If you’re looking for something to celebrate this time of year, there’s no dearth of special holidays. For starters Hanukkah begins on December 22, this year, and goes for 8 days. If you don’t celebrate Hanukkah, perhaps you put out a wooden shoe filled with straw for St. Nicholas’ reindeer last week or you may be preparing to celebrate St. Lucia Day today, December 13th.
If those days don’t resonate, how about the Mexican Posada Feast on December 15th? You get the idea—and of course, Christmas is coming, followed closely by New Year’s Eve and Day.
All of these special days have special foods that go with them and whether you actually celebrate the holiday or not it is fun and festive to fix some of the appropriate foods.
I grew up in St. Louis Park and many of my friends and schoolmates celebrated Hanukkah. Jane Lieberman, who lived next door, was a close friend and our families took turns celebrating Christmas and Hanukkah; that is they came over for a get-together once during the Christmas season and we went over there for one night of Hanukkah. The food I remember loving best was potato latkes served with applesauce and sour cream. And I was envious of Janie because she got presents for eight consecutive days.
Another friend, whose name was actually Lucia, came from a Swedish family that always celebrated St. Lucia Day on December 13. Lucia, the eldest daughter, was usually the Lucia Day queen as befitted her status and her name. She wore a crown of lighted candles and served delicious buns and coffee to the family and guests. I was invited once and so impressed with everything, but especially the food: lussekatter (Lucia buns), baked in a traditional S shape and flavored with saffron and ginger-flavored cookies called pepparkakor.
If you’re in the celebrating mood, try all of these foods and sample the cultural dishes of each.
Traditional for Hanukkah because foods fried in oil is a ritual symbol of the oil in the temple lasting for 8 days. Originally these were tradition for German Jews, but have been adopted as a symbol by East European Jews, replacing the buckwheat blini fried in goose fat.
Mix potatoes and onions. Let stand for 10 minutes and drain off accumulated liquid. Press and squeeze vegetables to remove all possible liquid. Add salt, pepper, baking powder, egg and flour. Mix well. Heat butter and oil in 10-12-inch frying pan over medium high heat. Drop batter by tablespoonful or mixing spoonful into fat mixture. When brown on underside, flip latke over and brown other side. Adjust heat so that cooking time is about 5 minutes. Drain on paper towels. Serve with sour cream and applesauce.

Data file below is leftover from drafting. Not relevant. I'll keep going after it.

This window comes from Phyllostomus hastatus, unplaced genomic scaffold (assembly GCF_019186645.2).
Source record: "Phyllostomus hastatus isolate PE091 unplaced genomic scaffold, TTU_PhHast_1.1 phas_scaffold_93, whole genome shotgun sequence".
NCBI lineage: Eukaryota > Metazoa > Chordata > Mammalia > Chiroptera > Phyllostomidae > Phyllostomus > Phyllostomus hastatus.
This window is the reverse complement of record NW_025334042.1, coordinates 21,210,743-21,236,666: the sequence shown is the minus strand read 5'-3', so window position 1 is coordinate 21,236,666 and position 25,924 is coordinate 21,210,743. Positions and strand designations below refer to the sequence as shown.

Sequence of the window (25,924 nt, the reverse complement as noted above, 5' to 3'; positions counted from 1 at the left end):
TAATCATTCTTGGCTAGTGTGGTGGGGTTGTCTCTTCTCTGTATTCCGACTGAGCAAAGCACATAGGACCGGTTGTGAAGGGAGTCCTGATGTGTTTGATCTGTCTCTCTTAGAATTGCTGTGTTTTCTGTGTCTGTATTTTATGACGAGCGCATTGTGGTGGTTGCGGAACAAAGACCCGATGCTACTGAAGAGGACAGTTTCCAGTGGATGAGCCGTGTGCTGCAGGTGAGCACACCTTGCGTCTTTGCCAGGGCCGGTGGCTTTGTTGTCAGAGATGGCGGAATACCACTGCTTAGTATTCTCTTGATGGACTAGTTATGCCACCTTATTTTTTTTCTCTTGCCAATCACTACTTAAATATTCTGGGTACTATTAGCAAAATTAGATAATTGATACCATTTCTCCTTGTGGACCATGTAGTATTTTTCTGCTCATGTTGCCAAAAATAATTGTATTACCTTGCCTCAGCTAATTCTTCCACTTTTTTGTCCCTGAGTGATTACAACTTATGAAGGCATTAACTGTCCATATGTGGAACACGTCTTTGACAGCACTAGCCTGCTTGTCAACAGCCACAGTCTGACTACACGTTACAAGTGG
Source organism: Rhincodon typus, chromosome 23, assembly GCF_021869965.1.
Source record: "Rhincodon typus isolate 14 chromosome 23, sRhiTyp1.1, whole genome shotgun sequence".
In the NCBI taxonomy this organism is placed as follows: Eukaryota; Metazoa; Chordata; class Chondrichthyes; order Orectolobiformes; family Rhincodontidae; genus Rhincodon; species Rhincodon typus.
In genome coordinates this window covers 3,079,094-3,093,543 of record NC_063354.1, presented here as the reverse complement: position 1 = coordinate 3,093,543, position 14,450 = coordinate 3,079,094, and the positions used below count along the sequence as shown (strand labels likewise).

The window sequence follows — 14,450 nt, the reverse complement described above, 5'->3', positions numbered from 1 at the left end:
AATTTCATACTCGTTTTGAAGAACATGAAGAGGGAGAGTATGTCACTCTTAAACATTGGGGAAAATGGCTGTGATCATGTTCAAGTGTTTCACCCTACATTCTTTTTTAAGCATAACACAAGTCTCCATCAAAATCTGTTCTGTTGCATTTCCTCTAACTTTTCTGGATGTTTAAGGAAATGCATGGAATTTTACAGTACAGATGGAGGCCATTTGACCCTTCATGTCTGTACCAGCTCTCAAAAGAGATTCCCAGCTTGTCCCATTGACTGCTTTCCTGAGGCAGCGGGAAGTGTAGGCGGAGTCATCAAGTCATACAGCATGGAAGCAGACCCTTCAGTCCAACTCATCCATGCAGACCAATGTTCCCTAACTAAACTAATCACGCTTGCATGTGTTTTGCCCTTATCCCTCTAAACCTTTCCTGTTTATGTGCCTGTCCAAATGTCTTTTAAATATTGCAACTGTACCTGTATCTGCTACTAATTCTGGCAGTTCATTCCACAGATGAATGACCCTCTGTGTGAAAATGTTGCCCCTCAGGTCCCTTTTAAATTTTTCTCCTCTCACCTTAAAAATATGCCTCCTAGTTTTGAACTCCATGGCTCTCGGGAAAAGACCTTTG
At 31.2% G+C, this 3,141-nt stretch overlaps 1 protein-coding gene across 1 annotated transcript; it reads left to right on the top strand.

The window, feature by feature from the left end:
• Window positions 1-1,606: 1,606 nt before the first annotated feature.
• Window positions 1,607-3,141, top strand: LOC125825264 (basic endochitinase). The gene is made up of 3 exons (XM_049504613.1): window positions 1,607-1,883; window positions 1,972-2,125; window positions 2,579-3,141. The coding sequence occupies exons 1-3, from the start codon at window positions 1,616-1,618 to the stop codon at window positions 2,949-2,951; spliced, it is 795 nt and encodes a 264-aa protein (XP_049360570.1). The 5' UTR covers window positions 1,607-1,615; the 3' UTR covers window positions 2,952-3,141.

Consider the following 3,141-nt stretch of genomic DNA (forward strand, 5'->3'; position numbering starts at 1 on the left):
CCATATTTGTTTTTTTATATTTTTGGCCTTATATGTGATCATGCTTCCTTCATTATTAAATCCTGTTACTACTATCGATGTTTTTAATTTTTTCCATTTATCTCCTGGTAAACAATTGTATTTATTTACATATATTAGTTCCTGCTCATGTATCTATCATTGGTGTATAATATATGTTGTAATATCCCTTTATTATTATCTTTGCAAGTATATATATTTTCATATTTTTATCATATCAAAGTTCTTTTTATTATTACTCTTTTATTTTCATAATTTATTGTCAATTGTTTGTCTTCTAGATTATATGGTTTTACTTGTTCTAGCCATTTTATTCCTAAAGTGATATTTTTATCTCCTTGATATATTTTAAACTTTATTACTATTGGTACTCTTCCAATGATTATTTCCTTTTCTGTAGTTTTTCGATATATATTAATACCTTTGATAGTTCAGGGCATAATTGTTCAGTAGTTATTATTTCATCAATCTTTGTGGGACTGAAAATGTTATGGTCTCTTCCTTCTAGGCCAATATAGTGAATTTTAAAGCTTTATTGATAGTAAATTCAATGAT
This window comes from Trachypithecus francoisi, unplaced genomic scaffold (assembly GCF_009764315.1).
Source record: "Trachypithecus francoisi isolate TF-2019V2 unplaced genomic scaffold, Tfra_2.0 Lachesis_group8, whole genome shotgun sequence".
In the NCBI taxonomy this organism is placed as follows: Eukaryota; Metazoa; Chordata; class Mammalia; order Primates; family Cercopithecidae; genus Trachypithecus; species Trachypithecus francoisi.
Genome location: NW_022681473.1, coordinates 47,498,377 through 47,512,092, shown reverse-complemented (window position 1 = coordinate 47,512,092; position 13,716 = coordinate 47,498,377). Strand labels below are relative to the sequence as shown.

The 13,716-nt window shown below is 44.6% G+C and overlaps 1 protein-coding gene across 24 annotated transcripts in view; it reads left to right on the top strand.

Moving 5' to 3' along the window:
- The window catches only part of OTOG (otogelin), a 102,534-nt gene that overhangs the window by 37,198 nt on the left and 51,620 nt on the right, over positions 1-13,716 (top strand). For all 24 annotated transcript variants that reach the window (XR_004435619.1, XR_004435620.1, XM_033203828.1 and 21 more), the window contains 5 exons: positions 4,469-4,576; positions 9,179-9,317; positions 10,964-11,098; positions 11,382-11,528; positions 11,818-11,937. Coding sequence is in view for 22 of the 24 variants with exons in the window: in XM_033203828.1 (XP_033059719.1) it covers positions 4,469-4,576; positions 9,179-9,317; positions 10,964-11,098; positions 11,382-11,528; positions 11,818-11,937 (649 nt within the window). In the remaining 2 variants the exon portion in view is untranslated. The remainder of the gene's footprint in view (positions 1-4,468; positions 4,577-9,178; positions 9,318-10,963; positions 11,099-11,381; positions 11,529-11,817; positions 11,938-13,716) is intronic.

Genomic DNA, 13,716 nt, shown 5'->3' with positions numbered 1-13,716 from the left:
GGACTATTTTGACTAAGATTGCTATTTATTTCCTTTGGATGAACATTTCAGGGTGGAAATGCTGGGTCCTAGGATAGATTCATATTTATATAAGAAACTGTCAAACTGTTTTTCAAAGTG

8 assorted apples
1 Tbsp. fresh lemon juice
1 cup fresh apple cider
½ cup sugar
1 cinnamon stick
Core, peel and cut the apples into large chunks, tossing them with the lemon juice in a large heavy pot. Add the cider, sugar and cinnamon stick and bring to a boil over high heat. Reduce the heat to medium-low and simmer, partially covered, until the apples are very tender, 15 minutes. Uncover the pot and cook for 5 minutes more to evaporate some of the liquid. Remove the pot from the heat and discard the cinnamon stick. Use a potato masher to coarsely mash the apples with the juices. Allow to cool to room temperature and then refrigerate, covered, for up to 5 days.
St. Lucia Saffron buns (Lassekatter)
Dissolve yeast in ¼ cup lukewarm milk. Dissolve crushed saffron in 2 tsp. brandy. Mix milk, saffron, sugar, salt egg, butter and small amount of flour. Add yeast and remaining flour; beat with wooden spoon until smooth and firm. Sprinkle with flour, cover with a clean towel and let rise in a warm place until doubled in bulk, about 2 hours. Turn out on floured baking board and knead until smooth. Divide into portions and make buns in different shapes, such as the traditional S shape. Place on buttered baking sheets, cover and let rise. Brush with slightly beaten egg. Sprinkle with sugar and chopped almonds and bake in hot oven (400) for 10 minutes.
2/3 cup brown sugar
2/3 cup dark corn syrup
1 tsp. ginger, ground
1 tsp cinnamon, ground
½ tsp cloves, ground
¾ Tbsp baking soda
2/3 cup butter
5 cups flour
Heat sugar, syrup and spices to boiling point. Add baking soda and pour mixture over butter in bowl. Stir until butter melts. Add egg and sifted flour and blend thoroughly. Knead on baking board. Chill. Roll out and cut with fancy cutters such as Christmas trees, hearts, animal forms, etc. Place on greased baking sheet and bake in slow to moderate oven (325 F). 8-10 minutes.